In the article “A Brise-Soleil Without a Building” the author mainly talks about their project in Arizona “Urban Battery”. The project was created to help shade and cool a parking lot and strip mall. All I could think about during and after the reading was how “loud” the project was. I looked up more articles about it and various photos and reviews to try and better understand it. I think the project works but I don’t think its all the way there. It definitively does what its intended goal was but I feel that it dominates the landscape to much. The structure seems to dwarf everything around it and makes itself the focal point, as if to say “Hey! Look at me! Look how green and energy efficient I am!” While the project does a lot of good it kind of reminds me of a drive in movie screen or a really big billboard.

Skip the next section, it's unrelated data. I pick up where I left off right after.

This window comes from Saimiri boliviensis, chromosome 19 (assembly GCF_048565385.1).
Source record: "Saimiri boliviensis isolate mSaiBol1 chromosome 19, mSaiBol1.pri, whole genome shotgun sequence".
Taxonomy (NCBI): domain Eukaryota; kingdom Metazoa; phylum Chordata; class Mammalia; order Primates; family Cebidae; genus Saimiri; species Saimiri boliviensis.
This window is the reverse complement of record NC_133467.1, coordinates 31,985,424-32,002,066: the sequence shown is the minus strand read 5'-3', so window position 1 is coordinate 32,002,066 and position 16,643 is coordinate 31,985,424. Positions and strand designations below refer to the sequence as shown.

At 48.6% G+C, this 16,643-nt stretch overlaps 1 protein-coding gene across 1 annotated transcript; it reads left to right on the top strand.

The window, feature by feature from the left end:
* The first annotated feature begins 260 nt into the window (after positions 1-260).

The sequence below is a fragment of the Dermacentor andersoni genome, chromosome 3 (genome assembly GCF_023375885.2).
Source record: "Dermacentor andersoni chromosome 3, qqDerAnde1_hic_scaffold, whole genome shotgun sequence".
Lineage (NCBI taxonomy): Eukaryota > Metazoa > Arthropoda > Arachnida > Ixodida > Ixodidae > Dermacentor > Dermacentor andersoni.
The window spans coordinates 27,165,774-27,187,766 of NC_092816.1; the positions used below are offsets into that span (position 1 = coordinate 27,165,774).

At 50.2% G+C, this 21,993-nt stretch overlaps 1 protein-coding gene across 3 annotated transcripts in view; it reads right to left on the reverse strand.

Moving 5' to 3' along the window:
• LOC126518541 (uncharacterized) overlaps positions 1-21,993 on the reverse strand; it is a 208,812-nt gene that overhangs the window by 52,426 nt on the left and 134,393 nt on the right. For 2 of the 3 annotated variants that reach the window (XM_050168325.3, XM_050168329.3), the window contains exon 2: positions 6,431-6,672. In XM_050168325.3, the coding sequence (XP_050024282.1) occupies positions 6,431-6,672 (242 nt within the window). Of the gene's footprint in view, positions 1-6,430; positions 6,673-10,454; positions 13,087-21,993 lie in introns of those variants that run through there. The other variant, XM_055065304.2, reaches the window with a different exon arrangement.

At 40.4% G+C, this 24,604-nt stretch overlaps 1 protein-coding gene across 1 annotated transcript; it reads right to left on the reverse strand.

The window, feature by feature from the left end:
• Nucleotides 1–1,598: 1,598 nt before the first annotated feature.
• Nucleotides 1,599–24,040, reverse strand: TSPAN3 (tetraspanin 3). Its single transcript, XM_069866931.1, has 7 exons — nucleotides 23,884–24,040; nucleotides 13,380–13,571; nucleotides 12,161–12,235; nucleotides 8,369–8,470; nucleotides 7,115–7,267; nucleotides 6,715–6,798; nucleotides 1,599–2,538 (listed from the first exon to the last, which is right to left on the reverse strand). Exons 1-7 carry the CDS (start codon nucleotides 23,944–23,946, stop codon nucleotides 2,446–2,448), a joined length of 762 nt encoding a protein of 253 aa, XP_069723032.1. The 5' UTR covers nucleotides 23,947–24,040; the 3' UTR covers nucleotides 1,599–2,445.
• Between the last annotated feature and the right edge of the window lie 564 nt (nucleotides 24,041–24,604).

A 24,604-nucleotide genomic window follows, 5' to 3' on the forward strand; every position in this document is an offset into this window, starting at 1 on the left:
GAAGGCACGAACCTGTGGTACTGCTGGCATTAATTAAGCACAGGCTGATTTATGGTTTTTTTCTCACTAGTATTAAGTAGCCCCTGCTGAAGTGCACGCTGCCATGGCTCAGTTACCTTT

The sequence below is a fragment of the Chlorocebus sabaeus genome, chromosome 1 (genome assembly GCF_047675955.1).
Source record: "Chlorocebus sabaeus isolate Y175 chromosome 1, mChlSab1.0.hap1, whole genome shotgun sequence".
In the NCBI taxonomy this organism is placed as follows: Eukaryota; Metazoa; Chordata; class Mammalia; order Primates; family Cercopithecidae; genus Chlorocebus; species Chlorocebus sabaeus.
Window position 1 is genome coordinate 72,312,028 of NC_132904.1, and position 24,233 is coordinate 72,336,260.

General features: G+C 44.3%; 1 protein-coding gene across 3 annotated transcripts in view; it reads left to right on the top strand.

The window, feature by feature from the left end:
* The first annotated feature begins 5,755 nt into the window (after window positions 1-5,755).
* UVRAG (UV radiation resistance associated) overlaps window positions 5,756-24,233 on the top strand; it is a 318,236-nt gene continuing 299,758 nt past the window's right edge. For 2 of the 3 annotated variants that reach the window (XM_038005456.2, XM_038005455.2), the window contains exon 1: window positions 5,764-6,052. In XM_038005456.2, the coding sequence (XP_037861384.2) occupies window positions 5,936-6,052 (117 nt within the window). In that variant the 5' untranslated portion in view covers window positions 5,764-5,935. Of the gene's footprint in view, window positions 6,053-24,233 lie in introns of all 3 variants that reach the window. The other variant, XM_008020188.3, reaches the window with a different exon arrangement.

The article dealt with what the author stated was the separation between the design elements of energy and structure. The author stated that too often the structural systems and energy systems are designed and thought about separately leaving a gap and a confliction within the design process and paradigm. I agree with this idea and feel that to often both in my own designs, and those of others, we often try and make an energy system “fit” our design rather than incorporate it into the overall. The statement that “matter is captured energy” is really interesting and I have to agree with that. It reminds me of the “Architecture is frozen music” and helps me understand that statement more. Every solid material we use to build was and is in someway transformed from its original state, this transformation takes energy and time. I thought of a tree growing from a seed and then being cut and shaped into a beam or clay turned into a brick. All of this takes time and chemical energy. Also the idea behind the design, from your inspiration to the final form is a transformation and takes energy and creative force. All of this combines into an experience.